These visualizations primarily target the Ogre 1.9 and Ogre 2.2 render engines as guided by the Ignition Gazebo architecture. That being said, the joint visualization should work for the NVIDIA OptiX raytracing engine as well. Currently, Ubuntu 18.04 and 20.04 along with Windows 10 and above are supported. Support for macOS is not under development due to additional requirements for the Metal API.

Visualize as Wireframe

Users often need to debug their 3D meshes, hence we added a wireframe rendering mode to visuals, similar to Gazebo Classic

Ignition Rendering Pull Request - https://github.com/ignitionrobotics/ign-rendering/pull/314

Ignition Gazebo Pull Request - https://github.com/ignitionrobotics/ign-gazebo/pull/816


Visualize as Transparent

You can now make a robot model or its link transparent in Gazebo, to help you see its other aspects more clearly.

Ignition Gazebo Pull Request - https://github.com/ignitionrobotics/ign-gazebo/pull/878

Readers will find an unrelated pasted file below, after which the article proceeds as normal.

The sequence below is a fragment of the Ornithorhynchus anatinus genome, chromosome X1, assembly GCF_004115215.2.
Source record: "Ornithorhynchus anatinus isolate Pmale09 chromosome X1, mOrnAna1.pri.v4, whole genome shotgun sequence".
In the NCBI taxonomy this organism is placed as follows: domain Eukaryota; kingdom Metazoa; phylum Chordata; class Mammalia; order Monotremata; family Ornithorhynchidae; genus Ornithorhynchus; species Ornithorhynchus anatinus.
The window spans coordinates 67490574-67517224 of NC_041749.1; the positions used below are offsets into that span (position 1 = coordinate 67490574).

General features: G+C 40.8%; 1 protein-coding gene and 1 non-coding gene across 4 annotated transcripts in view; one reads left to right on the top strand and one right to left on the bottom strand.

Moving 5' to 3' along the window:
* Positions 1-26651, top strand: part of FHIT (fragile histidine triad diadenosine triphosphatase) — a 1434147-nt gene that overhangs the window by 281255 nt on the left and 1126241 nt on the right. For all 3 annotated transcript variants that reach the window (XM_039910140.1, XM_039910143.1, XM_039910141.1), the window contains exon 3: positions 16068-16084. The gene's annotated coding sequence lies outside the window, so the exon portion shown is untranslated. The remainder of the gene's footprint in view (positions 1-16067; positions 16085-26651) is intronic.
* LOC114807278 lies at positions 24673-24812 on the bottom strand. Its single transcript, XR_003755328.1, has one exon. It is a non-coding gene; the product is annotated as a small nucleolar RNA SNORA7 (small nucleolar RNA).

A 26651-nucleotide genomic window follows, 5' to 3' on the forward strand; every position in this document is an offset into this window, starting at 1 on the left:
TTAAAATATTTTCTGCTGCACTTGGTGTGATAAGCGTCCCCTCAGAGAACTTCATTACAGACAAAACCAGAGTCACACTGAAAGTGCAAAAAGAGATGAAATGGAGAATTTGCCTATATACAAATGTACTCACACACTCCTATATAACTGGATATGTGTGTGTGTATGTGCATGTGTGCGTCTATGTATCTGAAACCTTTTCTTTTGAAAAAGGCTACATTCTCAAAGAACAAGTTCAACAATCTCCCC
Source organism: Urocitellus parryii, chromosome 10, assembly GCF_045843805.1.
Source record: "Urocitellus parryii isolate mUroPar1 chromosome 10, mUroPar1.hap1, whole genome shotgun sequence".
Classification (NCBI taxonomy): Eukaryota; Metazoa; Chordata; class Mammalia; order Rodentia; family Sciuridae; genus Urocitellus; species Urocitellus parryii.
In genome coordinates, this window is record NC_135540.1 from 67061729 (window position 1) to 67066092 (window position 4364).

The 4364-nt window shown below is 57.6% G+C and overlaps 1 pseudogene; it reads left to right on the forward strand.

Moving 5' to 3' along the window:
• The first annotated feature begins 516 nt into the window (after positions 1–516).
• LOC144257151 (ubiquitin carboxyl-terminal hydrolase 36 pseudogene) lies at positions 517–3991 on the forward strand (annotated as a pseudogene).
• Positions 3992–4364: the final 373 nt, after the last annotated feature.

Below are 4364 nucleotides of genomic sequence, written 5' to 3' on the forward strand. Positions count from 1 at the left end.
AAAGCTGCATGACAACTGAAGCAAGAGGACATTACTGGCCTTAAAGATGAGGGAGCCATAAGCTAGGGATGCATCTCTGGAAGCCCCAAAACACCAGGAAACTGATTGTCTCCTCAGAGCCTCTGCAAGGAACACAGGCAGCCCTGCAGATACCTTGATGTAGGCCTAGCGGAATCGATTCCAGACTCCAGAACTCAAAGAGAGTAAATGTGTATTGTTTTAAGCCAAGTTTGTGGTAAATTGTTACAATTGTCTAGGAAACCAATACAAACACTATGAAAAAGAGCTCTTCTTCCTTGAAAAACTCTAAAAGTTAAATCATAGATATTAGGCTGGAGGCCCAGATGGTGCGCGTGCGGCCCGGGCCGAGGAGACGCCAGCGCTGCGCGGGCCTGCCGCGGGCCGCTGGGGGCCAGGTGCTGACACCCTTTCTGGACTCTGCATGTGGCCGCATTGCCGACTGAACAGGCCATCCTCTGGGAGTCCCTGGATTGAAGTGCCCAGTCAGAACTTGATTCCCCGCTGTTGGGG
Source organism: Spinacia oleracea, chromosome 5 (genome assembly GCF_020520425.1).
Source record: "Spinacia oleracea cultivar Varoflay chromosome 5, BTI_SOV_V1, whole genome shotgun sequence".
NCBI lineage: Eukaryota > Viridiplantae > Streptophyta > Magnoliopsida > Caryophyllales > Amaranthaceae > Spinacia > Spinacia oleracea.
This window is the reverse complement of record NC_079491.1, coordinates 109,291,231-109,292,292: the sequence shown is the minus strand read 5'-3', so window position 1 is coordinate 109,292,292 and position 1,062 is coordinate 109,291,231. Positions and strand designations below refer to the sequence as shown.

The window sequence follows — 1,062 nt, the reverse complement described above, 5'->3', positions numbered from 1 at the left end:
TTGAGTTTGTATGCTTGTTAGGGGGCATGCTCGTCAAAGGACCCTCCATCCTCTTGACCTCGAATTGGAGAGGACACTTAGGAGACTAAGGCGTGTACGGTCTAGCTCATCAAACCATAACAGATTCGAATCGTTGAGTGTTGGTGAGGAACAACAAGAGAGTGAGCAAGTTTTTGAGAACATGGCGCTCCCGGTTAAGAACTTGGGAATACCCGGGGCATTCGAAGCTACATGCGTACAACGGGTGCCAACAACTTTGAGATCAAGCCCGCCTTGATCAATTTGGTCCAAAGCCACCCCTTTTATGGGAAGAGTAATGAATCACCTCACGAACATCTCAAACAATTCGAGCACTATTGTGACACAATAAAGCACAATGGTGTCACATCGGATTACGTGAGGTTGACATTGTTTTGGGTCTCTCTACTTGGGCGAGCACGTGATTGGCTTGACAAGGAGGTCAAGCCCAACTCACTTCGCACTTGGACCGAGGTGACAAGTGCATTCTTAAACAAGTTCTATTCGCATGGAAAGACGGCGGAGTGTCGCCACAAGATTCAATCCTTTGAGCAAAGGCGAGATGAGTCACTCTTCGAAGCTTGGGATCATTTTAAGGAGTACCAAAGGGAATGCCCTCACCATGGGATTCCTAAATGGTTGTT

Visualize Inertia

Visualize the inertia of a robot model or link using its physics inertia properties (No more adding values in SDF files blindly).

Ignition Rendering Pull Request - https://github.com/ignitionrobotics/ign-rendering/pull/326

Ignition Gazebo Pull Request - https://github.com/ignitionrobotics/ign-gazebo/pull/861

Ignition Rendering: Inertia

Ignition Gazebo: Here’s the inertia visualization in different scales and orientations: Inertia

Visualize Center of Mass

Visualize the center of mass of a robot model or link, using the same inertia values.

Ignition Rendering Pull Request - https://github.com/ignitionrobotics/ign-rendering/pull/345

Ignition Gazebo Pull Request - https://github.com/ignitionrobotics/ign-gazebo/pull/903

Ignition Rendering: CoM

Ignition Gazebo: CoM

Visualize Joints

You can now visualize the joints of a robot while simulating or building it. Joints such as revolute, prismatic, universal, ball, and more are supported.

This visualization will be extended in the future to planned features such as the model and joint editor.

Ignition Rendering Pull Request - https://github.com/ignitionrobotics/ign-rendering/pull/366

Ignition Gazebo Pull Request - https://github.com/ignitionrobotics/ign-gazebo/pull/961

Ignition Rendering: Joints

Ignition Gazebo: Joints

Besides the above-mentioned, I have also added features such as the about dialog and light intensity fields during the pre-GSOC period.

We hope that this project will provide a better user experience to existing users and bring more people under the Ignition project by reducing the feature gap between the two simulators.